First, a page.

|A block from a quilt in |
I'm sorry I've been unable to post for awhile. As my dear Aunt Agnes used to enjoy saying, "I have so much to do and I'm so busy besides." She even embroidered the saying on a dish towel for my Mom - they got such a kick out of it...but I digress.
|Entrance to the Arizona History Museum, Tucson|
I had a great time at the Regional Study Group meeting in Tucson, Arizona last weekend.
A blog post can't do justice to the event but I'd like to share our agenda and some photos.
This quilt exhibit runs all year; through December 2012, so I hope this gives some of you a chance to see it. The show consists of the first 100 quilts submitted after the call was made. The faith and confidence of its organizers, Lenna DeMarco and Anne Hodgkins, were rewarded with a show of wonderful diversity and took pressure off any panel of experts or judges. Laraine Daly Jones and the staff of the museum designed and hung the show and obviously they know what they are doing!Expressions of the makers love of Arizona, from elementary school students to quilt artists, made for a most inspiring show.The Southwest theme in landscapes and motifs was prominent. The placards were large and easy to read and the stories added so much to the viewing of each piece.
I love this one - and the story accompanying it. The star was pieced by the makers mother in the late 1930's. Discovered and rescued fifty years later, Carol was inspired to finish it with a wonderful contemporary fabric for a truly stunning two generation quilt.
|"Arizona Colors" by Carol Miller|
71" X 75"
|"Cowgirl Boots Celebrate Arizona"|
by Georgia Heller
33" x 55"
Symbols on these boots represent the various cactus, turquoise gemstone mined in Arizona, native animals, flowers, forests and the colors of the layers of earth and point out the importance of cowgirls!
|"A Cowboy's Prayer" by Nancy Arseneault|
67" x 36"
Cowboys and ranching are an important component of Arizona history from the earliest days up to the present time.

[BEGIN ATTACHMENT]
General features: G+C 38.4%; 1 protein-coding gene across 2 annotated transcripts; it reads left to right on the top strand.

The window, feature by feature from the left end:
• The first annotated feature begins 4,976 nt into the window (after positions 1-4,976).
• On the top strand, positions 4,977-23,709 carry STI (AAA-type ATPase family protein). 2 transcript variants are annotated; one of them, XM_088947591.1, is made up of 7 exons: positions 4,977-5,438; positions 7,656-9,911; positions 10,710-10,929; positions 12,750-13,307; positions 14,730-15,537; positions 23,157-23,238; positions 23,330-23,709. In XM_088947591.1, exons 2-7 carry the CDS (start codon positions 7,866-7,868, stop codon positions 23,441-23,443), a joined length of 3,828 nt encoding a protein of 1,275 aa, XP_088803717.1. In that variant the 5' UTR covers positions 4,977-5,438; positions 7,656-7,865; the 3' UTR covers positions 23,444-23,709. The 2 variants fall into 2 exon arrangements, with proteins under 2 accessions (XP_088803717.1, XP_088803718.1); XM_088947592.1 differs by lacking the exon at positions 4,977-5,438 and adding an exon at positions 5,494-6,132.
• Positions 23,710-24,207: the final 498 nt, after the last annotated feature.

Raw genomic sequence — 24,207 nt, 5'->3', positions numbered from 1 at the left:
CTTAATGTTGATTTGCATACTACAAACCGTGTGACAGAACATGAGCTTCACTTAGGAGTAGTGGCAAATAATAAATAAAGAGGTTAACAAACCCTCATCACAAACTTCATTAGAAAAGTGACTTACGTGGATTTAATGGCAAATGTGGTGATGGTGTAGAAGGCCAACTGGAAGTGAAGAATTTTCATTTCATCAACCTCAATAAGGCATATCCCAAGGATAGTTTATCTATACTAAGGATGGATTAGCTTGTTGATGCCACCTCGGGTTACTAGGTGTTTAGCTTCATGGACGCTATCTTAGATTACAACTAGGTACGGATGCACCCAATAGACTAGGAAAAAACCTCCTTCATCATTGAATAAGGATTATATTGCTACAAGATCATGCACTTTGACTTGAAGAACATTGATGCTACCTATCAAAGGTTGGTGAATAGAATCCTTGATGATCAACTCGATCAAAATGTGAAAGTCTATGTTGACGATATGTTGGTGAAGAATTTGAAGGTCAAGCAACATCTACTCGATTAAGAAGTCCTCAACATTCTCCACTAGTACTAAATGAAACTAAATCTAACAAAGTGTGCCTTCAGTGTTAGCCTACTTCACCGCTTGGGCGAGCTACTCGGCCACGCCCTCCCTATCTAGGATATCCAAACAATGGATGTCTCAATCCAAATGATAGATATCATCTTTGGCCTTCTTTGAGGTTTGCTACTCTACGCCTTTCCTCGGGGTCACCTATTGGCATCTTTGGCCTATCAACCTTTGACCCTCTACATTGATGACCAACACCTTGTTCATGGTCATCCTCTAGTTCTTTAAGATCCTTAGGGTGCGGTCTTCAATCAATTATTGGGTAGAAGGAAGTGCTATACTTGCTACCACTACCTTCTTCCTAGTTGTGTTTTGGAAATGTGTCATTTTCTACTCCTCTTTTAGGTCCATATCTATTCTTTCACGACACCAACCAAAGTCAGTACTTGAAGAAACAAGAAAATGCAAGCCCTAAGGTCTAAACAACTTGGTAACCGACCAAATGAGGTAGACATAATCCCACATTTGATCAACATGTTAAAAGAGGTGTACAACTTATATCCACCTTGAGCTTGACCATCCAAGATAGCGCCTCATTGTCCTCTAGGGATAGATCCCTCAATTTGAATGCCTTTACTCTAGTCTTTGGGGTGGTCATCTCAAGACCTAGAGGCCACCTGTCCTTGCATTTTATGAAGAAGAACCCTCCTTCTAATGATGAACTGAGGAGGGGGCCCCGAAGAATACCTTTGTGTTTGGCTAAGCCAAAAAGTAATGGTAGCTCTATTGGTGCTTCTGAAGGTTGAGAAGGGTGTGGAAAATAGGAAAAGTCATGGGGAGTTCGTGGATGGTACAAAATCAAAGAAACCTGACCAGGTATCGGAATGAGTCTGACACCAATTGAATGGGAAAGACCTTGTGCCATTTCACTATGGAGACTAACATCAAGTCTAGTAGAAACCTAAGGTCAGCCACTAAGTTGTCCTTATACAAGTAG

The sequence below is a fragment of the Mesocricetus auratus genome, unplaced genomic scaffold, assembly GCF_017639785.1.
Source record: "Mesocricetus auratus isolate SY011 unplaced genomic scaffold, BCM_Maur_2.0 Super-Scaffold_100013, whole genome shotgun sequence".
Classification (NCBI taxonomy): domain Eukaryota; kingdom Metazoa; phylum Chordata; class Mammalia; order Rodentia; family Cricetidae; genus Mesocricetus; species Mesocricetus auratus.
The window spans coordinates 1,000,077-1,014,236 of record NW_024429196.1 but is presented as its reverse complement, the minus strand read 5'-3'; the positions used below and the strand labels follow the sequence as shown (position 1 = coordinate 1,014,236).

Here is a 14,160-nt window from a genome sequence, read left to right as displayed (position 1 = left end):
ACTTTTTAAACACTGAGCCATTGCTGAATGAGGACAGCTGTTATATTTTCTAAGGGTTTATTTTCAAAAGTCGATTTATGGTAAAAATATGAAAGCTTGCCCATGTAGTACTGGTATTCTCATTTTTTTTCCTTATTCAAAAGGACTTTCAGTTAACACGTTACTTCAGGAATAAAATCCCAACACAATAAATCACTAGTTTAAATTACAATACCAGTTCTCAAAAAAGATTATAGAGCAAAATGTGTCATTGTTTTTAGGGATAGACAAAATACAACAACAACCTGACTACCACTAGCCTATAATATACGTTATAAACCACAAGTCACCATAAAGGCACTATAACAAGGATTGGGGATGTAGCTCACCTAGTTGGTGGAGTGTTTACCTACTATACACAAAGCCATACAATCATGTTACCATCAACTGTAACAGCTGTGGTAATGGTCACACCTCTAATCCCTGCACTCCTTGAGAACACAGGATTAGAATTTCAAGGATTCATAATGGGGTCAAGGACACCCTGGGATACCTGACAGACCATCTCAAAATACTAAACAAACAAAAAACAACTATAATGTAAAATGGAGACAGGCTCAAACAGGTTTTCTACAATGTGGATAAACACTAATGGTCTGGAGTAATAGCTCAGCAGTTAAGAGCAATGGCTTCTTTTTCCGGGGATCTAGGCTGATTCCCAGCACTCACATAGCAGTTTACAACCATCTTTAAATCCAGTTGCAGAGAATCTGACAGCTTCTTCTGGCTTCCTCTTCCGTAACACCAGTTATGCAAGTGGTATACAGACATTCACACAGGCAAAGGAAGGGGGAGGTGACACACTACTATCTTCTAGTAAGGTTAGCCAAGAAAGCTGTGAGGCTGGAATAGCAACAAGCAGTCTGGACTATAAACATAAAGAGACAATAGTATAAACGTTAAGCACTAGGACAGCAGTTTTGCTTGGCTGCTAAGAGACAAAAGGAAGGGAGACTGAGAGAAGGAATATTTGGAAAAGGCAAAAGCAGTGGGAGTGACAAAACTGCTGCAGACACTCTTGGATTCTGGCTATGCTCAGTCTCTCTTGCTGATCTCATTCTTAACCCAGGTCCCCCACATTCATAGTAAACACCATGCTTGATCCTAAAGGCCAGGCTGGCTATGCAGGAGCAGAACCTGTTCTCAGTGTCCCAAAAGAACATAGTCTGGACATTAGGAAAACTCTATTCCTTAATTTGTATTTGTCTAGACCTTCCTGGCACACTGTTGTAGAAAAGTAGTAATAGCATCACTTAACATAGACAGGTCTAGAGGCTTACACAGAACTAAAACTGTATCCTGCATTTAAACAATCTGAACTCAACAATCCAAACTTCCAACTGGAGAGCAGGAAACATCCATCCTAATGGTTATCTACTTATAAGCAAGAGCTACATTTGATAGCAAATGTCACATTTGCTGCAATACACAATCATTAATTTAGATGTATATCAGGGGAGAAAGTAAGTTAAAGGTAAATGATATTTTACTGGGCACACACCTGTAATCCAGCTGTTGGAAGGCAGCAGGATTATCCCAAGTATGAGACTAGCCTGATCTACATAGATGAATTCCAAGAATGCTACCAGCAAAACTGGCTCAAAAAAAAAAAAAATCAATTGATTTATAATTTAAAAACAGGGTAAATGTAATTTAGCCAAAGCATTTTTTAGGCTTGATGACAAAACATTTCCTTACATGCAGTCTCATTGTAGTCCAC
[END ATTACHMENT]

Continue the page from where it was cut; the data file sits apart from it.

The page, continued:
Inspired by the children's book Cowboy Charlie, by Jeanette Winter, Nancy got permission to use the cover image of the book for her impressive quilt.
A self-described fiber artist, Genevieve is inspired by the Sonoran Desert and expresses her love of nature with re-purposed fabrics.
|"Agave Azul" by Genevieve Guadalupe|
49" x 40"
The detail in the pictorial quilt below is amazing. Sandy expresses her love of the Sabino Canyon Creek which tumbles 6,000 feet from Mt. Lemmon to nourish a wide diversity of plants and animals.
|Abundance - Sabino Canyon by Sandy Lambert|
47" x 48
This exhibit was only one part of the two day experience and there are ninety-five MORE quilts to see!!!...You can order the book and accompanying DVD here - you get a discount when you buy both.
Our study agenda included:Julie Silber with an educational and entertaining historical overview of Quilts in Women's Lives through a slide show presentation.
Helen Young Frost sharing details about the documentation of Arizona quilts with stories from the resulting book, Grand Endeavors. She had some quilts from the book for us to see in person and several others from the book were also brought in for show and tell. That was a real treat.
Janet Carruth has been studying the life and quilts of Emma Andres of Prescott, Arizona. We were fortunate that she was able to share several of Emma's actual quilts for us to see in person. I've seen pictures but as you know, seeing the actual textile is a whole different thing. You may be familiar with her quilt 'Out Where the West was Won". (also seen in Grand Endeavors.)
Carolyn O'Bagy Davis has been working with Hopi quiltmakers on the various mesas in Arizona. She gave a very interesting talk showing many examples and even having a supply for sale....and then generously presented each attendee with a free copy of her new book!
The always popular "Show and Tell" portion of the event wrapped up a wonderful two days. Attendees brought lots of treasures to show and a special portion of the time was devoted to about a dozen quilts from local collectors deemed to be (or dated in a few cases) from the first two decades of the century....1900-1920....to compliment the theme of Arizona's Centennial.
This was the 3rd Regional meeting the Arizona Quilt Study Group has hosted and plans are already underway for the 4th....in 2013. If you are interested in joining the group please email me privately. No cost. No obligation. It will just allow you to get posts about meetings and other events.
Now....freshly inspired....back to work on my own projects!